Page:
I do think that negativity plays into self-discovery. I personally would not be the woman I am today without facing some of the hardships I did. I would be less confident and less willing to fight tooth and nail for what I believe in. However, I don’t necessarily believe that everyone needs to be broken down to be lifted up, and I certainly would never wish any pain or hardship on a person. I think sometimes tough situations give perspective which then allows someone to become a better and stronger person.
MN: Living in the polarized and rapidly changing world that we do today, what are some ways in which we can promote unity and greater compassion in day-to-day life?
SW: Make more of an effort to talk to people and learn about themselves and their experiences. The way someone seems on the outside may not reflect who they actually are. People often think that everything comes naturally and easily to me, but if you take the time to talk to me you’ll learn that I’ve had to fight through personal, family, and relationship issues to get to where I am today. Even if you think you have nothing in common with someone, a conversation with them may give you a new perspective on them, a specific issue, or yourself.
MN: During our talk, you share some details about your personal life experiences. At such a young age, you have developed this incredible sense of character and inner strength. How do you deal with vulnerability so that it makes you a stronger person? How have you been able to rise above your fears and push forward?
SW: Vulnerability is tough for me. I really want to succeed in everything I do, and I sometimes have a need to be the best, so when I’m not or I’m criticized, I can retreat. However, after that initial reaction, I often take the time to self-reflect and purposefully become better. I have also learned to turn some of my traits that typically have a negative (and sexist tbh) connotation into something positive. For example, I have been told that I am high maintenance. I used to take that as a criticism and be insecure about it. As I’ve gotten older I’ve realized that being high maintenance means that I know what I want, when I want it, and I’m not afraid to ask for it, which means I get shit done.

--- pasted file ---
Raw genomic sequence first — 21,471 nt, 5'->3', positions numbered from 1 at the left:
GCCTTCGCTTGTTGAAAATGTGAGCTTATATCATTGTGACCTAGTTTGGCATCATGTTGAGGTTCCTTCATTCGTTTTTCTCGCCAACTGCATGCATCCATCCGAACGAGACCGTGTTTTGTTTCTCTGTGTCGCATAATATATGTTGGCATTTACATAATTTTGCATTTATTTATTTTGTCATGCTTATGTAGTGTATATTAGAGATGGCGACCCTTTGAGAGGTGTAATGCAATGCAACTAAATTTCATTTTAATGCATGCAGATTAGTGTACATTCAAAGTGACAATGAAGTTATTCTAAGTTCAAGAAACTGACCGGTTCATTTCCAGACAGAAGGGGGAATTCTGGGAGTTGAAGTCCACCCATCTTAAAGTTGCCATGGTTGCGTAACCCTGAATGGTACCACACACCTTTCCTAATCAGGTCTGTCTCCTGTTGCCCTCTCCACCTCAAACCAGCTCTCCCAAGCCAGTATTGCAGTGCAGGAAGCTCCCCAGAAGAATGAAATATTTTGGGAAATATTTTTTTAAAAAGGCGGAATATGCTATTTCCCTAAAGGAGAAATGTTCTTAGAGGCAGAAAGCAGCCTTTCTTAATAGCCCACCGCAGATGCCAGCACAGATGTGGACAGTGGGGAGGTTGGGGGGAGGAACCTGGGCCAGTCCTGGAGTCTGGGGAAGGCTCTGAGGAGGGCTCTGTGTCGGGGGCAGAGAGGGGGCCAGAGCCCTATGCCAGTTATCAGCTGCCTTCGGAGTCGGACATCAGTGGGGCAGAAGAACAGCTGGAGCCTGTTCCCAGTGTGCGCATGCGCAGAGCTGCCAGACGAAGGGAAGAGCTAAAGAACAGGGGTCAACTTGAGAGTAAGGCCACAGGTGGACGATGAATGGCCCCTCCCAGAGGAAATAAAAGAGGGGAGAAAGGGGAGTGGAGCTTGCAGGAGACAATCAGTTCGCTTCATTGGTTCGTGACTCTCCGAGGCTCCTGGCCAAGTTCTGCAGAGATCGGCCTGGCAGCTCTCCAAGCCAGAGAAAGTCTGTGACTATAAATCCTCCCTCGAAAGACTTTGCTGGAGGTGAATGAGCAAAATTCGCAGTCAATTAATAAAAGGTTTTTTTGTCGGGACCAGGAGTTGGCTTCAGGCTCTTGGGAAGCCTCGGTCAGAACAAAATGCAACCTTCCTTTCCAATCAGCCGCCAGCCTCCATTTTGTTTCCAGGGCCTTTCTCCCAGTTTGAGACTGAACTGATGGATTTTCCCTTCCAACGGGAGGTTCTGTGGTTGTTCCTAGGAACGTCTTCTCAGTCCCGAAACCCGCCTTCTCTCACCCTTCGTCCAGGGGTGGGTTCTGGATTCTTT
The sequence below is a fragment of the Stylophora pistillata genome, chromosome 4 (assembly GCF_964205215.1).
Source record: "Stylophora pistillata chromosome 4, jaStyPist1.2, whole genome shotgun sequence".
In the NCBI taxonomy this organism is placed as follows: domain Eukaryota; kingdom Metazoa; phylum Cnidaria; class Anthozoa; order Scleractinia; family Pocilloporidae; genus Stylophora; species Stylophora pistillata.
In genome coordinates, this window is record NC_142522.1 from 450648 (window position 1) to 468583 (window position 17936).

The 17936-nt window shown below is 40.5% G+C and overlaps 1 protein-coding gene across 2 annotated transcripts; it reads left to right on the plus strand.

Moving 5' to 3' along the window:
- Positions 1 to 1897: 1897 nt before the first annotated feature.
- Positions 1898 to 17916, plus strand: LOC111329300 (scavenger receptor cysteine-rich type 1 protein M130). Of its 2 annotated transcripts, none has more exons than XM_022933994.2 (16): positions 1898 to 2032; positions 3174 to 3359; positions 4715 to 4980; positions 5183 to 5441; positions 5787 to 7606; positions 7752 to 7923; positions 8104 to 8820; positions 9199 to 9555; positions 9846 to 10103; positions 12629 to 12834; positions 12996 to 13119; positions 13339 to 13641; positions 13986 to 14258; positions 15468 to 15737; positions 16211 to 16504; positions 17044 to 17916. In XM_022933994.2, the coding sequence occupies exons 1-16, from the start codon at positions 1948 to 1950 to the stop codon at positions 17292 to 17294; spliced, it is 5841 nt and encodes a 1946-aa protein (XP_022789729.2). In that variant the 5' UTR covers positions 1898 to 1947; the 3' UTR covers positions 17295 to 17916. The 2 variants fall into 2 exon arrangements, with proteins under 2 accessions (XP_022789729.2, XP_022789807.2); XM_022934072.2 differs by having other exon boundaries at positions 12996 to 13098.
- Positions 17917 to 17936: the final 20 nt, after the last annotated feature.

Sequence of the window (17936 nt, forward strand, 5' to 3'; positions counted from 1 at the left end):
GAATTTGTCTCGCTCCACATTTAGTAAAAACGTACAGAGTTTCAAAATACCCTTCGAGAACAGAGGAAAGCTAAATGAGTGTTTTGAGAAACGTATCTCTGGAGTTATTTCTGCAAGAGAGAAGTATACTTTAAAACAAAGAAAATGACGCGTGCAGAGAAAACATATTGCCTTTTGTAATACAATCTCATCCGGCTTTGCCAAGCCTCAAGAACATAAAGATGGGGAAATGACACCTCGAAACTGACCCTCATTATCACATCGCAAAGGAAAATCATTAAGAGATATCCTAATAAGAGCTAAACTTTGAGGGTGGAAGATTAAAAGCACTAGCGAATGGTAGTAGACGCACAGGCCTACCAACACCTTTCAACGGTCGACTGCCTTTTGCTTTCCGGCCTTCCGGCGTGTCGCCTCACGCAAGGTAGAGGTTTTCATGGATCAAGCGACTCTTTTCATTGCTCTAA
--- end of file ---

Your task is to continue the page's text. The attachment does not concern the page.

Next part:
I’ve been able to rise above my fears because of what I’ve been through and the support of the people around me. I’m afraid of failing in the sense that I don’t want to disappoint people, but I know my family, my friends, and my boyfriend (and my dogs), would still love me if I did fail. I’ve also learned that you can’t be good at everything all the time. It’s okay to ask for help. I wouldn’t be where I am if I didn't ask people for support when I was having a hard time, and if I didn’t surround myself with people who would do anything for me.
MN: Love. What's your take on the modern concept of “soul mates”? What differences or similarities do you see between how millennials view relationships versus your parent’s generation? Do you think people fear intimacy? If so, why?
SW: I’m honestly not sure if soulmates exist. I think the idea of having one person that you’re destined to be with is kind of scary. What if they don’t have a cell phone? What if they hate sushi? What if they’re a Republican (kidding). I think that we’re more compatible with some people than others, but I think that timing has more to do with who we end up with than some sort of fate.
I think Millennials are more willing to fail in relationships. In my parents’ generation, it seems like people wanted to find one person, wanted it to be long-term, and that’s it. Millennials are more willing to date around and have less commitment. Now that sex is less of a taboo, we are able to test the waters in relationships instead of marrying the first person we see. Although I’m sure people in my parents’ generation view this as a negative, I see it as a huge positive.
I do think people fear intimacy. It’s scary! Intimacy goes back to the vulnerability I mentioned before. Again, we often have this image of people from social media, so breaking down that wall and showing someone who you truly are can be intimidating. Also, more casual dating means more opportunities to get hurt. But, think that although people fear intimacy, most people truly at their core just want to be loved. |
Interested? For more information on SameSide, roam to: https://onsameside.com/